Round-up: Recent supplement industry advertising challenges by ASRC

By Adi Menayang contact

- Last updated on GMT

Related tags: Nad, Advertising, Clinical trial, Brand

Photo: iStock
Photo: iStock
In the past few months, five nutritional supplements by various brands have been investigated by two branches of the ASRC. Two of these products have been discontinued

There may be no regulatory authority to the National Advertising Division (NAD)​ and the National Advertising Review Board (NARB)​, two bodies within the Advertising Self-Regulatory Council (ASRC)​. But whatever they recommend has weight.

Here are some highlights:

How "self-regulating" works within the ASRC

The National Advertising Division (NAD) is an independent regulatory group within the Advertising Self-Regulatory Council (ASRC), administered by the Council of Better Business Bureaus. On its website, the NAD boasts itself as “a low-cost alternative to litigation,” and can be called upon to investigate claims of the advertising from any industry.

When a challenger or advertiser disagrees with an NAD recommendation, they may appeal the decision to the National Advertising Review Board (NARB), also an entity within ASRC.

Back your claims with evidence 

Junior Slim by Silver Star Brands and Brainfire by Brainfire

The inquiries against Silver Star Brand’s JuniorSlim product, as well as the separate product Brainfire, were part of a routine monitoring program, done in conjunction with the Council for Responsible Nutrition “designed to expand NAD’s review of advertising claims for dietary supplements.”

Claims made in JuniorSlim’s labels and advertising include “100% safe, non-addictive natural herbal remedy,” “addresses the tendency to comfort eat,” ​and “supports healthy weight goals.”
“[Silver Star Brands] advised NAD in writing during the pendency of this proceeding that it had elected to permanently discontinue all of the challenged claims,” ​a report from the NAD said, adding “Silver Star Brands stands behind its product, however, for reasons unrelated to the challenge, has voluntarily elected to discontinue the product.”
Meanwhile, Brainfire promised its users “increased memory”,” increase in energy,” ​and “a happier mood,”​ among other things. Its advertising material looked like editorial content, and Brainfire failed to disclose that the content is an advertisement.

According to the report, “Brainfire accepts NAD’s decision and represents that the advertising at issue has been voluntarily, permanently discontinued.”

Ingredient studies are not enough 

Skin Care Collagen Filler by New Nordic U.S.A.

Also part of NAD’s routine monitoring in conjunction with CRN, NAD investigated the claims that New Nordic U.S.A’s Skin Care Collagen Filler “helps reduce the formation of new wrinkles” ​and “promotes the skin’s own formation of collagen.”

The use of a picture and testimonial of a user made NAD determine that the advertiser claims “by taking the dietary supplement Skin Care Collagen Filler, consumers will obtain noticeably younger-looking skin.”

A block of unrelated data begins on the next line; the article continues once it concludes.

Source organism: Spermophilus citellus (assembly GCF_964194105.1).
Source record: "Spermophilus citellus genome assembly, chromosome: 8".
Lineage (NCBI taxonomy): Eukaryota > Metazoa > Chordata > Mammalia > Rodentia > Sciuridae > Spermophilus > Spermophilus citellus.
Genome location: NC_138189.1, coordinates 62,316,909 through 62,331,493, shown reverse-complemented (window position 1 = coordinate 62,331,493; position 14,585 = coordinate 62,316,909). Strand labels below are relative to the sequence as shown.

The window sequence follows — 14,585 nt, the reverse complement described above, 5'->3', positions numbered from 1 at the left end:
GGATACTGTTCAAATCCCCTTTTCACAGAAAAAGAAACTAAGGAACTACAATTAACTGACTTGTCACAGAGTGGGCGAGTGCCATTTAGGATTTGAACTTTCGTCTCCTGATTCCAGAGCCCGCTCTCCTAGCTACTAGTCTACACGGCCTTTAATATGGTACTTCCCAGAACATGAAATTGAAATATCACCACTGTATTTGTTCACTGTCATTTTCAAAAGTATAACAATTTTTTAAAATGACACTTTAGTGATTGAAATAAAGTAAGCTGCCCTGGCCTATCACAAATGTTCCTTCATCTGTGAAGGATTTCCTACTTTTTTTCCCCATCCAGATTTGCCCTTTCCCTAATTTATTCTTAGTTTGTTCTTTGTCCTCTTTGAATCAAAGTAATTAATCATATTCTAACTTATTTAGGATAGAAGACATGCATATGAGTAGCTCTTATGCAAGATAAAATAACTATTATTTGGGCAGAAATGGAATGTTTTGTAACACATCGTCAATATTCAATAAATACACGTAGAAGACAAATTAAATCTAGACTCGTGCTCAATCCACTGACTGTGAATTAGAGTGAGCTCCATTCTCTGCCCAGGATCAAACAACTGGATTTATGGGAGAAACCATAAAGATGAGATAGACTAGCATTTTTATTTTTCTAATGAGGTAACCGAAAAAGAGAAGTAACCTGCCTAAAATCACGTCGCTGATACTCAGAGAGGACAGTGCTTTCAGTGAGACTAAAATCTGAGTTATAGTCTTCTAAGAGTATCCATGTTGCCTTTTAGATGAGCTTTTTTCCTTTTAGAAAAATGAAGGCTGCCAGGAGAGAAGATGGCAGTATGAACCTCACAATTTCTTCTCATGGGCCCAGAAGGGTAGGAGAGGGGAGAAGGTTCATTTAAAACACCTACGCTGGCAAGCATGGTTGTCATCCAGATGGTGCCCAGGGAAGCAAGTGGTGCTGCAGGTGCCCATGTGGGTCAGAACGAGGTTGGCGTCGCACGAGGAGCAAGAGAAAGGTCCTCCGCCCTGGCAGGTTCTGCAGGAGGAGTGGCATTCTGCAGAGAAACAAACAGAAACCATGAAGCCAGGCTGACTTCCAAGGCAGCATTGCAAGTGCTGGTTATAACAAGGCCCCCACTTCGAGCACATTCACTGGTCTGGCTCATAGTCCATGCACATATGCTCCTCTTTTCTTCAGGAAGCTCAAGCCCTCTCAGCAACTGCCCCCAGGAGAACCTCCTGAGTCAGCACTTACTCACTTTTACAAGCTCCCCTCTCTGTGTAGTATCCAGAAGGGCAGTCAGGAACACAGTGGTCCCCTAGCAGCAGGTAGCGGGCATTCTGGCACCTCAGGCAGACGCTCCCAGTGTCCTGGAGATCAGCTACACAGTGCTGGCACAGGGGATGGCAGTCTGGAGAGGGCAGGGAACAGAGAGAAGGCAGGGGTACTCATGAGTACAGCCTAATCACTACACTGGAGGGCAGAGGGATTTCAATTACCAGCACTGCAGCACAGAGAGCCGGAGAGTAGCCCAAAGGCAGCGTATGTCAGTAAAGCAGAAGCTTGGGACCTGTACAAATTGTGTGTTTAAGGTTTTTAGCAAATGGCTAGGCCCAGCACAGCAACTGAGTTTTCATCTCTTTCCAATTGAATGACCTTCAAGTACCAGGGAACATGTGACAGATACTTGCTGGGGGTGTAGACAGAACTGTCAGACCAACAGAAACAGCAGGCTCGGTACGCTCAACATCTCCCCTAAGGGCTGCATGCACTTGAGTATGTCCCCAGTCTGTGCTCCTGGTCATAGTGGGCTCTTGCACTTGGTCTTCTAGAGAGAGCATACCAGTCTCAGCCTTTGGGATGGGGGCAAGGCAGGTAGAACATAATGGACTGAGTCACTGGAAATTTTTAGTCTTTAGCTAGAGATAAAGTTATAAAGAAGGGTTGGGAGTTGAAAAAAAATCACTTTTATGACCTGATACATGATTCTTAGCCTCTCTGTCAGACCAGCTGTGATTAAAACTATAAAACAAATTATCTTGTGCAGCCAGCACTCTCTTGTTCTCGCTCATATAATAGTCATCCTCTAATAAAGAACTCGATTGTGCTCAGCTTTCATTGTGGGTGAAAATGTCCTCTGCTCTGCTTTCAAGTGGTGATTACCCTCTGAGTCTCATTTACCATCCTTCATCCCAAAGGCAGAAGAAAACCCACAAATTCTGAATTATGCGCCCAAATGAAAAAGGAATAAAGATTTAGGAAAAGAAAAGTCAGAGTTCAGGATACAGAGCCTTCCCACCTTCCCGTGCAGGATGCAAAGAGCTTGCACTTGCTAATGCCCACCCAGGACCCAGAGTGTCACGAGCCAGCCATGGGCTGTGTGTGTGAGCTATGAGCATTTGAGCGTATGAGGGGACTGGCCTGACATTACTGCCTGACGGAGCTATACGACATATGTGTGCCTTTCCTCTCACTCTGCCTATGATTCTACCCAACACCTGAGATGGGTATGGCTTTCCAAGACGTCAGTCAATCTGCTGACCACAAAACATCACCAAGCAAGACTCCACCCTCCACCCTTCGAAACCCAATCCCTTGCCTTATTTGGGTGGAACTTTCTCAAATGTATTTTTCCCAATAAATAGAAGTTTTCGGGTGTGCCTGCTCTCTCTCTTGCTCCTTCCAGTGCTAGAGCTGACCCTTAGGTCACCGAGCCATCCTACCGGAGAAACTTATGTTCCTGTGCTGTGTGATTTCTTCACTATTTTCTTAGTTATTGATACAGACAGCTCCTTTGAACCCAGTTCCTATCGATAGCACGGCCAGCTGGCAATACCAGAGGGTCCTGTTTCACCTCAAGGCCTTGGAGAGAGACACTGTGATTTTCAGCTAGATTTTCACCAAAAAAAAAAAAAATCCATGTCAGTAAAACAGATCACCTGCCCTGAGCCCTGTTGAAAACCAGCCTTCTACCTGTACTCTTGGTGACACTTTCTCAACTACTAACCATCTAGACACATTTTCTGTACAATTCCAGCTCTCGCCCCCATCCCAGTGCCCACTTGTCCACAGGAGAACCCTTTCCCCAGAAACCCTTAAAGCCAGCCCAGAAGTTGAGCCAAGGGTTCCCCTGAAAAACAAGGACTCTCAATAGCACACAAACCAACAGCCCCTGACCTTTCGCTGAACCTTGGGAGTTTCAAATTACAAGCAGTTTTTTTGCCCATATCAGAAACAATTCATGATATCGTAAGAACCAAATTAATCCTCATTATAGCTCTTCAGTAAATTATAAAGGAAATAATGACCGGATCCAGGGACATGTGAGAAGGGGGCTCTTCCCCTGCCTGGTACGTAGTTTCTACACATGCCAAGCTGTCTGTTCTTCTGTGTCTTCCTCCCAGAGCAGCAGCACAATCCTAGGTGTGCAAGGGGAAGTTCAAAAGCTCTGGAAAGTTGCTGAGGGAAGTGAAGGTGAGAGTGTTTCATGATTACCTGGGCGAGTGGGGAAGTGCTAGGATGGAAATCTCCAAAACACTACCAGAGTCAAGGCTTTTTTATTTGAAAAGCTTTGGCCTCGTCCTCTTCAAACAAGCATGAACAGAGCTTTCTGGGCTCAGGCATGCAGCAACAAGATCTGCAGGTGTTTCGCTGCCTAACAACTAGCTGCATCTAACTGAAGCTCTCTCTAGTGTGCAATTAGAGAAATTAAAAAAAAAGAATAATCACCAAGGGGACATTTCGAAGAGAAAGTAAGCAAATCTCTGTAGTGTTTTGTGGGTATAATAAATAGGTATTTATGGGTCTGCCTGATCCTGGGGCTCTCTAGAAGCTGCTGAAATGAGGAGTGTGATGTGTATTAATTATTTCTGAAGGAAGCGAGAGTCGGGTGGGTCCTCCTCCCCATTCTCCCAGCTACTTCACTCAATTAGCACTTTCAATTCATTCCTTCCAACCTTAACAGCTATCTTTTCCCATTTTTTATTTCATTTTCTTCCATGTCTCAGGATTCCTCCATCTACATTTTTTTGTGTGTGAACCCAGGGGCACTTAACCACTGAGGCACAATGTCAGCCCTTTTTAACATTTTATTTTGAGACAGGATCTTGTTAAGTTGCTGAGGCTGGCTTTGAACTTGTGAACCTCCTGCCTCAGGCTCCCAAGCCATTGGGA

New Nordic U.S. provided 23 ingredient studies—nine of which were conducted in vitro​, seven were conducted on animals, and the remaining seven studies conducted on human subjects. But according to NAD, “ingredient studies are, as a general rule, insufficient to support performance claims.”

NAD recommended that the challenged performance claims and testimonial be discontinued. To this, New Nordic responded that it will “take NAD’s recommendations into account in its future advertising and ensure that it complies with any relevant regulatory authority.”

Make clear that a single clinical study was used to support claim 

FlexSure by Virtal G-Netics/SSB Holdings

The NAD found FlexSure’s claims to joint health to be backed. But its current wording (“Clinical trials showed that FlexSure users had significant increases in joint comfort, mobility, and flexibility,”​)does not reflect the fact that only one study was used to support the claim.

“NAD recommended that the advertiser modify the claim to reflect that it is based on a single study,” ​a report said.
Moreover, the NAD recommended that the advertiser discontinue its “chondroitin free” ​label in the context in which it appears, “as it conveys an unsupported superiority message over glucosamine chondroitin.”

NAD recommended many other claims advertised by FlexSure to be discontinued because of insufficient evidence. Virtal g-Netics responded, saying that it will take into consideration the NAD decision and modify its marketing claims to comply.

Find the appropriate study, and provide its full versions 

Benefiber by Novartis/GSK

A claim was initially challenged before the NAD by Procter & Gamble Co., maker of Metamucil, Benefiber’s competitor in laxative supplements. After the advertiser disagreed with the challenge, the case was passed on to NARB.

The NARB affirmed NAD’s decision—the advertiser was recommended to discontinue the challenged claim, but Novartis/GSK still disagreed.

The challenged claim is that Benefiber “helps maintain regularity,” ​but there aren’t any clinical studies to back this, and given the product’s mechanism of action, it “would not be expected to do so.”
Originally, Novartis/GSK only provided short descriptions of study results, which the NAD said were not enough. The full versions, two studies out of Japan, were finally reviewed by the NARB. These too were deemed insufficient to back Benefiber’s claims of regularity since “findings that related to regularity were cited only for selected subgroups.”

In a statement, Novartis/GSK that it “respectfully disagrees with the NARB Panel’s affirmance of the NAD decision.”

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